Different livestock behaviors have distinct effects on grassland degradation. However, because direct observation of livestock behavior is time- and labor-intensive, an automated methodology to classify livestock behavior according to animal position and posture is necessary. We applied the Random Forest algorithm to predict livestock behaviors in the Horqin Sand Land by using Global Positioning System (GPS) and tri-axis accelerometer data and then confirmed the results through field observations. The overall accuracy of GPS models was 85% to 90% when the time interval was greater than 300–800 s, which was approximated to the tri-axis model (96%) and GPS-tri models (96%). In the GPS model, the linear backward or forward distance were the most important determinants of behavior classification, and nongrazing was less than 30% when livestock travelled more than 30–50 m over a 5-min interval. For the tri-axis accelerometer model, the anteroposterior acceleration (–3 m/s2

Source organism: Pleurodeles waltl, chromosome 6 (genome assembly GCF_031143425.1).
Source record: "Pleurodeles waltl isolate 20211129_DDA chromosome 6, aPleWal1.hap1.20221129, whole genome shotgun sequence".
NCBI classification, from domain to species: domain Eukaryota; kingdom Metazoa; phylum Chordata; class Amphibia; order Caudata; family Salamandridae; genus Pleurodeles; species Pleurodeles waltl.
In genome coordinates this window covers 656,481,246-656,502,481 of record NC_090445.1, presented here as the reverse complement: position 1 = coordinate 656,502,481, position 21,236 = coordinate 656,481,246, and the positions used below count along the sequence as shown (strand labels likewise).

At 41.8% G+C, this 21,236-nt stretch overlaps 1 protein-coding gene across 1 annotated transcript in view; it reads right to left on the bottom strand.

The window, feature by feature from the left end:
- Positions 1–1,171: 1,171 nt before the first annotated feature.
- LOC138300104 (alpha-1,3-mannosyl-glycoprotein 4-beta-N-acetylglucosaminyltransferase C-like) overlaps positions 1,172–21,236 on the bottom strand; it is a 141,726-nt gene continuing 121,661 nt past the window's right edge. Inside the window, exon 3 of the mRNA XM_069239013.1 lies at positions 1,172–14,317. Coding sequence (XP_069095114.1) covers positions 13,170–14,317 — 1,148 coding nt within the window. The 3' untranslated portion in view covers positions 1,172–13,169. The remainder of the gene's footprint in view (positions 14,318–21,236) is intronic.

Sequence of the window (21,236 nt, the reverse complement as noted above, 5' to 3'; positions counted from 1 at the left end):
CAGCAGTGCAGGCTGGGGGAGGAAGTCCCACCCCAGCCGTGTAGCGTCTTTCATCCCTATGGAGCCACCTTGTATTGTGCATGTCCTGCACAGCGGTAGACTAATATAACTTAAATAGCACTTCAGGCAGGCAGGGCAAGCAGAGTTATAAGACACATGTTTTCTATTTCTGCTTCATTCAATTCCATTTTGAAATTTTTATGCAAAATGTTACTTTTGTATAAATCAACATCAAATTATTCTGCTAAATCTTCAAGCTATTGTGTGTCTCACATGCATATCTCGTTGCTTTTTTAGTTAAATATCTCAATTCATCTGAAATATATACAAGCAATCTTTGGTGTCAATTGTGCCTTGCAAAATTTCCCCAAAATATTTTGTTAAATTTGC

) of neck movement was the most accurate determinant of livestock behavior classification. Using instantaneous acceleration of livestock body movement more precisely classified livestock behaviors than did GPS location-based distance metrics. When a tri-axis model is unavailable, GPS models will yield sufficiently reliable classification accuracy when an appropriate time interval is defined.
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